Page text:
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Archive for December 30th, 2009

One dog in pound, one dog impounded

ninowHere’s a story out of California that has Orange County written all over it.

Seems Don Ninow, 76, was returning home after picking up his dogs — Sassy Lassy and Mister Magoo — from the groomer, a place called Critter Clipper.

He placed his dogs, a Yorkshire terrier and a Maltese, in the car, a Jaguar of course.

On the way home, he rear-ended a car at a red light and the driver called police. Ninow was arrested by police in Huntington Beach on a charge of  driving under the influence of drugs — though he maintains he had only taken his diabetes, blood pressure and heart medications, according to the Orange County Register.

Ninow, released after the arrest, went to Orange County Animal Care to pick up his dogs, but only one was there — Mister Magoo. Ninow was able to get him back for a $136 fee, but Sassy Lassy was missing in action, and none of the various authorities knew anything about her.

Turns out the police officer  — perhaps a bit Magooish himself — never saw the second dog. Mister Magoo had been sitting in the car, but Sassy Lassy was in a carrier. Apparently the tow truck driver didn’t notice Sassy Lassy either, when he towed the Jaguar to an impound lot.

The dog was left in the car from about 4 p.m. July 3 to about 6 p.m. July 4.

Now Ninow has filed a claim seeking $9,999 for the impounding of his 12-year-old dog.

Police confirmed that one of the dogs was unintentionally left in the car. They are still investigating the claim, filed by Ninow Dec. 18, as well as the case against Ninow.

(Photo: Orange County Register)

Company for Christmas: The pack breaks up

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I’m thankful for my Christmas packages, but I’m more grateful yet for my Christmas pack.

For reasons I don’t fully understand, I volunteered to take in three canine guests over the holidays — all dogs of friends who were leaving town.

There was Darcy, the high-energy Boston terrier; Cheyenne, the blind Labrador who, ironically, was bred to be a seeing eye dog; and, just for Christmas day, Lucas, a big plodding, vocal, yellow Lab who, I guess because of the combination of his gruff exterior and his underlying sweetness, always reminds me of Lou Grant in the old TV show.

They all joined my dog Ace and I over the holidays. After the first chaotic day, I questioned my sanity. On the second day, things calmed down. By day three we’d become a well-oiled machine, having learned each others’ ways. We became synchronized, as pet and person do over time.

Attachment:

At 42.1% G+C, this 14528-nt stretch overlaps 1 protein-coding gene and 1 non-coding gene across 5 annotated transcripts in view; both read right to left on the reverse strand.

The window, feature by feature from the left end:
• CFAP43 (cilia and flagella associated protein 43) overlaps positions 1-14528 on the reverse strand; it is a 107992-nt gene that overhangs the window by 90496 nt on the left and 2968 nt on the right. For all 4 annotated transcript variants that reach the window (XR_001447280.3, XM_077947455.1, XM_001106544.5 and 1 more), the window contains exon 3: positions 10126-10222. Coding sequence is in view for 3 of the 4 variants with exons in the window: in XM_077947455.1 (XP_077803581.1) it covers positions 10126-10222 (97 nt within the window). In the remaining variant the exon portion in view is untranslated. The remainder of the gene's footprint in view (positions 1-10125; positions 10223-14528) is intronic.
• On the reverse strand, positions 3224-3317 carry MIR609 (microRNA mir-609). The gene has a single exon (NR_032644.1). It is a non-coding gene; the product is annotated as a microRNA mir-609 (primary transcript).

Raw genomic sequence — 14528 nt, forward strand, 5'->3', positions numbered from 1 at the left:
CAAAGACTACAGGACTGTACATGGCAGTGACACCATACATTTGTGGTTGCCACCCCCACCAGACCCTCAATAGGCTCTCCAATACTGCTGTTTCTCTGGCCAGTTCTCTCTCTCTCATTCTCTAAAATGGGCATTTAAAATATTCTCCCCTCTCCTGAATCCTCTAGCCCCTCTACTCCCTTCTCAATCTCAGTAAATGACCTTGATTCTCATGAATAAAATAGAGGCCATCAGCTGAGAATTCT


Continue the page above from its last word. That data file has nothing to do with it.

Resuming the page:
Perhaps the best example was on our walks to the park. The first trip resulted in a tangle of leashes, with one dog — the smallest one, of course — tugging me all the way, resulting in me not paying enough attention to the blind one so she could avoid bumping into trash cans, all while my own dog Ace added to the tangle by veering off to pee on every tree.

Once at the park, Darcy, the Boston terrier, not liking the cold and the snow so much, would hop up on every park bench and sit down, as if to say, “You guys go ahead, I’ll just wait here.”

Sensing she wasn’t the rugged outdoors type, I started taking Darcy along only on about every third park trip, leaving Ace and Cheyenne to work things out between them. It was an amazing thing to watch.  After a few trips Cheyenne took to walking directly alongside Ace, using him as a guide and buffer. By listening to the click clack of his claws on the cement, she was able to trot alongside, correcting herself when she would gently veer into him.

Ace seemed to realize he had a new job — instead of peeing on every tree, it was to serve as Cheyenne’s assistant, as a guide dog to the dog who was supposed to be a guide dog. And Cheyenne seemed to trust him fully, or at least more than she did me after I —  not paying attention — allowed her to walk into a stair rail. When that happened, though, she’d just back up, adjust and carry on.

Feeding time, complicated at first, became a breeze as well. Darcy would eat in the crate, and Ace and Cheyenne seemed content to stick with their own bowls. Since Cheyenne only eats once a day, she generally got a carrot — her favorite treat — in the evening.

DSC07751Cheyenne, noting I spend entirely too much time at the computer, took to curling up between my feet at the base of my desk, allowing her to keep track of me and get some rest and me to keep my feet warm.